A couple of you have written me recently to say that you have already dropped cable TV or that you’re thinking about it. It’s something I think about regularly. For now I’m satisfied with our current plan. We have a very simple TV package (no ESPN) with a very nice Internet package (120/10Mbps.) If we dropped the TV part, we’d pay almost the same amount since we’d have un-bundled Internet. I know it’s a scam to keep their TV subscription numbers high but I’ll take it. But if you’ve decided that dropping TV might save you some money, here are some things to help you plan the transition:
- Educate yourself! There’s a great (short) guide to cord cutting from Tom Merritt available on Amazon. If you’re a Prime subscriber, it’s currently free. Otherwise it’s a whopping $0.99. In fact, that’s probably all you need. Go read that book and ignore the rest of this post.
- If you like podcasts, check out http://www.cordkillers.com. Tom Merritt and Brian Brushwood host a weekly show about how to watch the TV you want, whenever you want, on whatever device you want. This is great no matter how you consume your content.
- How do you like to watch TV? Do you have to keep up with the latest episodes as soon as they come out? If so, make a list of all the shows that fall into this bucket and start adding up $2/episode which is about what it will cost to buy them. I’ve found that my viewing habits have changed dramatically and I’m not keeping up with current TV very much. I greatly prefer to wait until the season (or even the series) is over, wait for it to show up on Netflix or Amazon and then watch it all at once. Shows are a lot more enjoyable for me this way.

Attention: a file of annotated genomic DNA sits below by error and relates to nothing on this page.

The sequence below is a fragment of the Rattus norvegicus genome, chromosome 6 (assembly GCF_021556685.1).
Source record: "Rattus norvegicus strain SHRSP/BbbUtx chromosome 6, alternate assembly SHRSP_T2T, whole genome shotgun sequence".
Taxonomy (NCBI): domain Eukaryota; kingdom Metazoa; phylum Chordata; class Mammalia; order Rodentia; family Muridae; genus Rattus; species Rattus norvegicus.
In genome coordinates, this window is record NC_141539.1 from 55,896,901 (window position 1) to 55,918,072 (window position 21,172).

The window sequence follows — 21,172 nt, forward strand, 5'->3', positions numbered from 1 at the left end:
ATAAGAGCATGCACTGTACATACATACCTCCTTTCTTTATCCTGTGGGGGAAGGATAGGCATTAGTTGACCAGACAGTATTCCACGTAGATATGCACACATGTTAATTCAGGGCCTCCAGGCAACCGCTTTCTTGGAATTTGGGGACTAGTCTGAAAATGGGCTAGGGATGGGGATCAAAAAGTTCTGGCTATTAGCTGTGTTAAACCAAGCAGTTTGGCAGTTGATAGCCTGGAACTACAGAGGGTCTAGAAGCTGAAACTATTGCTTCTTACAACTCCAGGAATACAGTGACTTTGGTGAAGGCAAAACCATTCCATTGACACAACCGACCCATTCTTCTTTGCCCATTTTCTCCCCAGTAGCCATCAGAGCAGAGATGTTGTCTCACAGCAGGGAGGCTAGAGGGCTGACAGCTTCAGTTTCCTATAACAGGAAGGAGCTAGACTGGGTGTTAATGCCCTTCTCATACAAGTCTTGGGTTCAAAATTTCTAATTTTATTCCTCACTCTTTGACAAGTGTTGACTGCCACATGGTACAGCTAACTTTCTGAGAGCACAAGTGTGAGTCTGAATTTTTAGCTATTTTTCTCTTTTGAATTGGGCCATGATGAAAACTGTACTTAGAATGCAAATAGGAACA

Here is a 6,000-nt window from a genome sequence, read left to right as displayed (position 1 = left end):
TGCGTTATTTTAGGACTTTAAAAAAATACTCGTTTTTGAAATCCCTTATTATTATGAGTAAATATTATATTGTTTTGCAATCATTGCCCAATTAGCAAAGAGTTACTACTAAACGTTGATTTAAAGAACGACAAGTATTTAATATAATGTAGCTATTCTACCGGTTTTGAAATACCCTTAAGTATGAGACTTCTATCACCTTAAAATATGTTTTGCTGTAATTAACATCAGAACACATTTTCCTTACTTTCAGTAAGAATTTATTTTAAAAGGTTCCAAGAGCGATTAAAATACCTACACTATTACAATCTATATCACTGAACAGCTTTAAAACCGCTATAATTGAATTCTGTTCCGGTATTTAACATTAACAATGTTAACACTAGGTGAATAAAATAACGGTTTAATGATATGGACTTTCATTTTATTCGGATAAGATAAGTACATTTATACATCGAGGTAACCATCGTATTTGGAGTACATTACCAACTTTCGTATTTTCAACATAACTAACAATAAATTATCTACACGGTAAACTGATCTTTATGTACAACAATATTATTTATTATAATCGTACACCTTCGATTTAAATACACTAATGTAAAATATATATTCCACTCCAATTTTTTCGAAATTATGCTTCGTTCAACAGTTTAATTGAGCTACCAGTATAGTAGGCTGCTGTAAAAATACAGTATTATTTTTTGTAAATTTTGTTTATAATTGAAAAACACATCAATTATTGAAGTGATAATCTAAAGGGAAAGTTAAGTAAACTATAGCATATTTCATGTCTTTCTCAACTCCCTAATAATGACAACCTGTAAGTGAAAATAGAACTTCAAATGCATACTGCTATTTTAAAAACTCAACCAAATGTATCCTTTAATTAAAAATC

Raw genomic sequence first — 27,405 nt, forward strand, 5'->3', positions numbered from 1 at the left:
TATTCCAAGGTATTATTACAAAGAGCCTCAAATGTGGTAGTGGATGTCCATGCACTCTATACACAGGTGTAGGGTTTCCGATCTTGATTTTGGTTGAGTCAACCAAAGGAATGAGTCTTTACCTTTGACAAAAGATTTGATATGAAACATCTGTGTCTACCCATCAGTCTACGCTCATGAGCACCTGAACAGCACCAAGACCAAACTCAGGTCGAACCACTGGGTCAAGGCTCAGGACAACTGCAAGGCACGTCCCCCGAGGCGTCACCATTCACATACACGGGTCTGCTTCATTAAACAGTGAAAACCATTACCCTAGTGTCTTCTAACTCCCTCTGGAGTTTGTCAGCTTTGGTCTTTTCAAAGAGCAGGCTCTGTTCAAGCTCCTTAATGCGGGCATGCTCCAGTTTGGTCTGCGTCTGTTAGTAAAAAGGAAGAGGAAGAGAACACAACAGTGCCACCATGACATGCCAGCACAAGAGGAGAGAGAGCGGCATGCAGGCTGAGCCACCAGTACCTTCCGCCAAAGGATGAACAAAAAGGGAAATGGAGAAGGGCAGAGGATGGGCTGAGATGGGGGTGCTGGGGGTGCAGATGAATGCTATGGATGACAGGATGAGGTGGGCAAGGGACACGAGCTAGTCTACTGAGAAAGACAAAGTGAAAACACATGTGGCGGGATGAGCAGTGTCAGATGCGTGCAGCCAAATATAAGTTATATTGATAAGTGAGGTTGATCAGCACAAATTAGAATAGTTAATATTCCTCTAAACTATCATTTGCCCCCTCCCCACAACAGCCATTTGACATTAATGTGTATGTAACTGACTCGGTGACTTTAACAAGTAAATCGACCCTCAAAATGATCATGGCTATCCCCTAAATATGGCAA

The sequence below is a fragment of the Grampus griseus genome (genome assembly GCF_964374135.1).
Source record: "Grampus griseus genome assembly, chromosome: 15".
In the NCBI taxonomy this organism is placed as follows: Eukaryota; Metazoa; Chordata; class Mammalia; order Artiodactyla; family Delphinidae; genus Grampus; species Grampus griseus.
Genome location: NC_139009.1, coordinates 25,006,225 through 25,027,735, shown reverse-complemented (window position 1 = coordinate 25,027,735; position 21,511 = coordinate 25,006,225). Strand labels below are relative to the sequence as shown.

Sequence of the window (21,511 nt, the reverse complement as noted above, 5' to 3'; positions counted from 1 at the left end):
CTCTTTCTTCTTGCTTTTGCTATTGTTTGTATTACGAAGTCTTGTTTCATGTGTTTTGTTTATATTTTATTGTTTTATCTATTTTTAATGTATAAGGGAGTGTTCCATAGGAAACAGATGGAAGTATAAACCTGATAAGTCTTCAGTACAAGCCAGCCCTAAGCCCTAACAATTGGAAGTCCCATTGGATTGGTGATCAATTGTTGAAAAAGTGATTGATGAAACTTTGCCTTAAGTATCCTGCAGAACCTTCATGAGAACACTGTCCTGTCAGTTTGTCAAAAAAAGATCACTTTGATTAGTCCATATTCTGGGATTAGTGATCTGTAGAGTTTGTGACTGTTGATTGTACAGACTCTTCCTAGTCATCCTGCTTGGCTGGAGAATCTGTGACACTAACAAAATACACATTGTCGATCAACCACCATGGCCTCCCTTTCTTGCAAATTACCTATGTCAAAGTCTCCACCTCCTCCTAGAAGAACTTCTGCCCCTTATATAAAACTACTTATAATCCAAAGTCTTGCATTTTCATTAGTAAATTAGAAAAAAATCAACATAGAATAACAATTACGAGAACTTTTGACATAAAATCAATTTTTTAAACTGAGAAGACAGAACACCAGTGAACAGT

- Do you need any live events? Sports is probably the most common example. If yes, then you’ll need to figure out how to watch them. Maybe it means getting a basic cable package for the months when your sport is on. Or maybe your sport offers a package to stream games online. DirectTV has an online-only package like this for the NFL.
- If you still want to have the experience of fliipping on random live TV, two great options are SlingTV and Playstation Vue. Think of these services as old school cable except it’s delivered over the Internet. The caveats are that you’ll need to make sure they work with your devices and sometimes DVR-style features are limited to certain shows/channels. I expect to see a LOT more players in this market space in the next year or two.
- Pure streaming is a great solution, but if you’re willing to mess with some hardware and if you can get a good broadcast TV signal at your house, then you can pick up an antenna and some kind of little DVR box like a Tivo Roamio. Check out antennaweb.org for help picking an antenna and pointing it in the right direction.
If all that looks like too much work, here is my short recommendation:
- If you already have Amazon Prime, start with their video service. You might also want to add Netflix. Want ESPN? Get SlingTV. And if there are specific TV shows that still aren’t covered, then you’ll either need to buy the seasons individually or maybe Hulu will meet your needs. Remember that cutting the cord isn’t necessarily cheaper. The nice thing is that you can have more control over your spending. For example, you can turn these services on and off every month depending on what you’re watching.
- On the device front, I recommend a Roku. They have multiple versions for under $100 and they support almost every video service on the planet (Playstation Vue is the only notable exception I’m aware of.) If you already have an Xbox One or a Playstation 4, those make pretty good streaming devices but they don’t support as many apps as Roku. The Amazon Fire TV is also a great device.
Cutting your cable cord gets easier every month so even if you investigate this now and decide it’s not for you, check back again periodically to see how the world has changed.